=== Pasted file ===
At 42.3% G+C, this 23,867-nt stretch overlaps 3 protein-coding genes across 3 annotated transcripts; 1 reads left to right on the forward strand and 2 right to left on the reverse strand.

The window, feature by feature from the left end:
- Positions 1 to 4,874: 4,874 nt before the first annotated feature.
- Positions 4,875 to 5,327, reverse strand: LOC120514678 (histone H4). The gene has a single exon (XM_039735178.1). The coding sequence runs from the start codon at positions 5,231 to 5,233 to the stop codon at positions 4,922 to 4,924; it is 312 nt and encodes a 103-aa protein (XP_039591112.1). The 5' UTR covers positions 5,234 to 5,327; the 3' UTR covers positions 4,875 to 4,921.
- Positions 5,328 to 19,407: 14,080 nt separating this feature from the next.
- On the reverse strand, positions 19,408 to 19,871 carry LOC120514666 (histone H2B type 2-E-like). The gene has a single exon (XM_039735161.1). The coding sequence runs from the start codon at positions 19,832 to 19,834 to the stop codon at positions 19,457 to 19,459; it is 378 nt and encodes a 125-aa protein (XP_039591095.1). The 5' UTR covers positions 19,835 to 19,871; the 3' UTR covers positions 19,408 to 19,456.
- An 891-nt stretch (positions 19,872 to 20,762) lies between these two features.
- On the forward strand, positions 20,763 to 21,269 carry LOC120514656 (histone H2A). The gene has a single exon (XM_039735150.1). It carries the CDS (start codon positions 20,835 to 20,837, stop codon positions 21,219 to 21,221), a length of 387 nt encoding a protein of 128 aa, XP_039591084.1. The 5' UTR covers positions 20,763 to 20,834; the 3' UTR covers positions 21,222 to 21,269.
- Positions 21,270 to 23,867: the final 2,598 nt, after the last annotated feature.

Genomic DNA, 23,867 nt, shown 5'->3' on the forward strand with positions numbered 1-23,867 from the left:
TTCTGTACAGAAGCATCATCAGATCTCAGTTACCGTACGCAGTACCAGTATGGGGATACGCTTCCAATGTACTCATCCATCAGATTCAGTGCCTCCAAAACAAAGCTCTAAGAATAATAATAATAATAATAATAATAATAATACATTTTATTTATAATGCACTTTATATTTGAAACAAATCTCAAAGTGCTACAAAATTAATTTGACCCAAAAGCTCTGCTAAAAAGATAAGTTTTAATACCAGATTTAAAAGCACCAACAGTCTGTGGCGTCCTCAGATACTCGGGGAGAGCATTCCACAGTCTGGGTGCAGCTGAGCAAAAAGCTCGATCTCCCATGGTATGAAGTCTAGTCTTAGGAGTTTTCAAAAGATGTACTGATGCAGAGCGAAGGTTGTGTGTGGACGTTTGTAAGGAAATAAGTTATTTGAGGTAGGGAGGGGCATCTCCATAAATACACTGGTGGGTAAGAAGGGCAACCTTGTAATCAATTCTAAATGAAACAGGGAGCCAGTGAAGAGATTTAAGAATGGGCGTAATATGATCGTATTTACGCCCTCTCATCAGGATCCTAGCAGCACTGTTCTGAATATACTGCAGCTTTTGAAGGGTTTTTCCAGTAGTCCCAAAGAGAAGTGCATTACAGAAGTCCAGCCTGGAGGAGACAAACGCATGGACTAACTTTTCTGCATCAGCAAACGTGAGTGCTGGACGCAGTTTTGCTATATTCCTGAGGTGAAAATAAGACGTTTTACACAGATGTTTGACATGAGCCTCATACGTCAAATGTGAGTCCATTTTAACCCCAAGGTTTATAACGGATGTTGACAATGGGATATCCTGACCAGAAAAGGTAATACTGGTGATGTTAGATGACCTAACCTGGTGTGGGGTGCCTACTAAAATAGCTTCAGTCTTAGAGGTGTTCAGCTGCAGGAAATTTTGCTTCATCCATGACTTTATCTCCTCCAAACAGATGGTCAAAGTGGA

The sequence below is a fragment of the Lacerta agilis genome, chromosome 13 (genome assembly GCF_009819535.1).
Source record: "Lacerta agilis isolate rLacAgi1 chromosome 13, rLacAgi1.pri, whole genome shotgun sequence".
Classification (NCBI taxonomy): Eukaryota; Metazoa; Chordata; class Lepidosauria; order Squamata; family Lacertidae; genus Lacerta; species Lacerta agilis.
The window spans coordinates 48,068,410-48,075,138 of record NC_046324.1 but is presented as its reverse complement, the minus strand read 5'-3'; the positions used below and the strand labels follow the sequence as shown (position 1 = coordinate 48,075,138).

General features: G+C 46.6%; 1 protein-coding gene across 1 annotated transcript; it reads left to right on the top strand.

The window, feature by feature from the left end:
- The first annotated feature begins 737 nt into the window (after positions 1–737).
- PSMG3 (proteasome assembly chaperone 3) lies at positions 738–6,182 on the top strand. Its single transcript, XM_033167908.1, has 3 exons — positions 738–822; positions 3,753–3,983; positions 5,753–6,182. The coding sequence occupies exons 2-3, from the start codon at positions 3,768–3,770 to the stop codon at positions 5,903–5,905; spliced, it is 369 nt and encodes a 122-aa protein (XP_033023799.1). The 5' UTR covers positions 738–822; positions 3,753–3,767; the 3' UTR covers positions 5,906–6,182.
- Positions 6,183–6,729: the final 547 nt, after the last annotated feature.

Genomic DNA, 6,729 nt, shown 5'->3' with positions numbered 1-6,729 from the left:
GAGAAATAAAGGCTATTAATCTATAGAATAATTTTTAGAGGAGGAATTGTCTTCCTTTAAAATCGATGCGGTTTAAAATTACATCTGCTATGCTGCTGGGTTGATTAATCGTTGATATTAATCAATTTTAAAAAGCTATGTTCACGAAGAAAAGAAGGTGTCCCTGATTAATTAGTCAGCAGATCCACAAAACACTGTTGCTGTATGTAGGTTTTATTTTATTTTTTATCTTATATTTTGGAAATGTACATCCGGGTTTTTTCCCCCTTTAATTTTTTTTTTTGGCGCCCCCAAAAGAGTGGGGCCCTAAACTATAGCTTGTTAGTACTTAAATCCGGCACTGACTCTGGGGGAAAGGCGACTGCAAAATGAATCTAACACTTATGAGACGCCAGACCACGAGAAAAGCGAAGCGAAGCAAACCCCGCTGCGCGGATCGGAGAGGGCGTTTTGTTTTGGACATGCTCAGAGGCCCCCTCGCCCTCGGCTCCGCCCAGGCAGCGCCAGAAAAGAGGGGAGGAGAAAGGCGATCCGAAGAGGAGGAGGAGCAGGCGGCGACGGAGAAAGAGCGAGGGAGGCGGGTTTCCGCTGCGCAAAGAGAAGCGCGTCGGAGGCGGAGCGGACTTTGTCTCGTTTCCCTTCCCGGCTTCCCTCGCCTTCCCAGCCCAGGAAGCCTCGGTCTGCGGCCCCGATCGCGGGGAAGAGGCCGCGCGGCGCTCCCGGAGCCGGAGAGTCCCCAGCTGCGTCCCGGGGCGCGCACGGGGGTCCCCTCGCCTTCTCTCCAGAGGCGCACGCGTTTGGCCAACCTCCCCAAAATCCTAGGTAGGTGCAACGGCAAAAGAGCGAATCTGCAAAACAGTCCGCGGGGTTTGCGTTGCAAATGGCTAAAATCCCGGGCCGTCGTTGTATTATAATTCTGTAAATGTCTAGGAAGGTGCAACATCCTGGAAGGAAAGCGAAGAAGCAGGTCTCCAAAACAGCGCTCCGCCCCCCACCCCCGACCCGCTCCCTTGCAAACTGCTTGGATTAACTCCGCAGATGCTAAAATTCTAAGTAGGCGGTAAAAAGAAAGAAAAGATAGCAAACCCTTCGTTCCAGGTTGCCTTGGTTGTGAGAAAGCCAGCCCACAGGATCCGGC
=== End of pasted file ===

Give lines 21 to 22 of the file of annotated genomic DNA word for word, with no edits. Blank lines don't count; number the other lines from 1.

Genomic DNA, 6,729 nt, shown 5'->3' with positions numbered 1-6,729 from the left:
GAGAAATAAAGGCTATTAATCTATAGAATAATTTTTAGAGGAGGAATTGTCTTCCTTTAAAATCGATGCGGTTTAAAATTACATCTGCTATGCTGCTGGGTTGATTAATCGTTGATATTAATCAATTTTAAAAAGCTATGTTCACGAAGAAAAGAAGGTGTCCCTGATTAATTAGTCAGCAGATCCACAAAACACTGTTGCTGTATGTAGGTTTTATTTTATTTTTTATCTTATATTTTGGAAATGTACATCCGGGTTTTTTCCCCCTTTAATTTTTTTTTTTGGCGCCCCCAAAAGAGTGGGGCCCTAAACTATAGCTTGTTAGTACTTAAATCCGGCACTGACTCTGGGGGAAAGGCGACTGCAAAATGAATCTAACACTTATGAGACGCCAGACCACGAGAAAAGCGAAGCGAAGCAAACCCCGCTGCGCGGATCGGAGAGGGCGTTTTGTTTTGGACATGCTCAGAGGCCCCCTCGCCCTCGGCTCCGCCCAGGCAGCGCCAGAAAAGAGGGGAGGAGAAAGGCGATCCGAAGAGGAGGAGGAGCAGGCGGCGACGGAGAAAGAGCGAGGGAGGCGGGTTTCCGCTGCGCAAAGAGAAGCGCGTCGGAGGCGGAGCGGACTTTGTCTCGTTTCCCTTCCCGGCTTCCCTCGCCTTCCCAGCCCAGGAAGCCTCGGTCTGCGGCCCCGATCGCGGGGAAGAGGCCGCGCGGCGCTCCCGGAGCCGGAGAGTCCCCAGCTGCGTCCCGGGGCGCGCACGGGGGTCCCCTCGCCTTCTCTCCAGAGGCGCACGCGTTTGGCCAACCTCCCCAAAATCCTAGGTAGGTGCAACGGCAAAAGAGCGAATCTGCAAAACAGTCCGCGGGGTTTGCGTTGCAAATGGCTAAAATCCCGGGCCGTCGTTGTATTATAATTCTGTAAATGTCTAGGAAGGTGCAACATCCTGGAAGGAAAGCGAAGAAGCAGGTCTCCAAAACAGCGCTCCGCCCCCCACCCCCGACCCGCTCCCTTGCAAACTGCTTGGATTAACTCCGCAGATGCTAAAATTCTAAGTAGGCGGTAAAAAGAAAGAAAAGATAGCAAACCCTTCGTTCCAGGTTGCCTTGGTTGTGAGAAAGCCAGCCCACAGGATCCGGC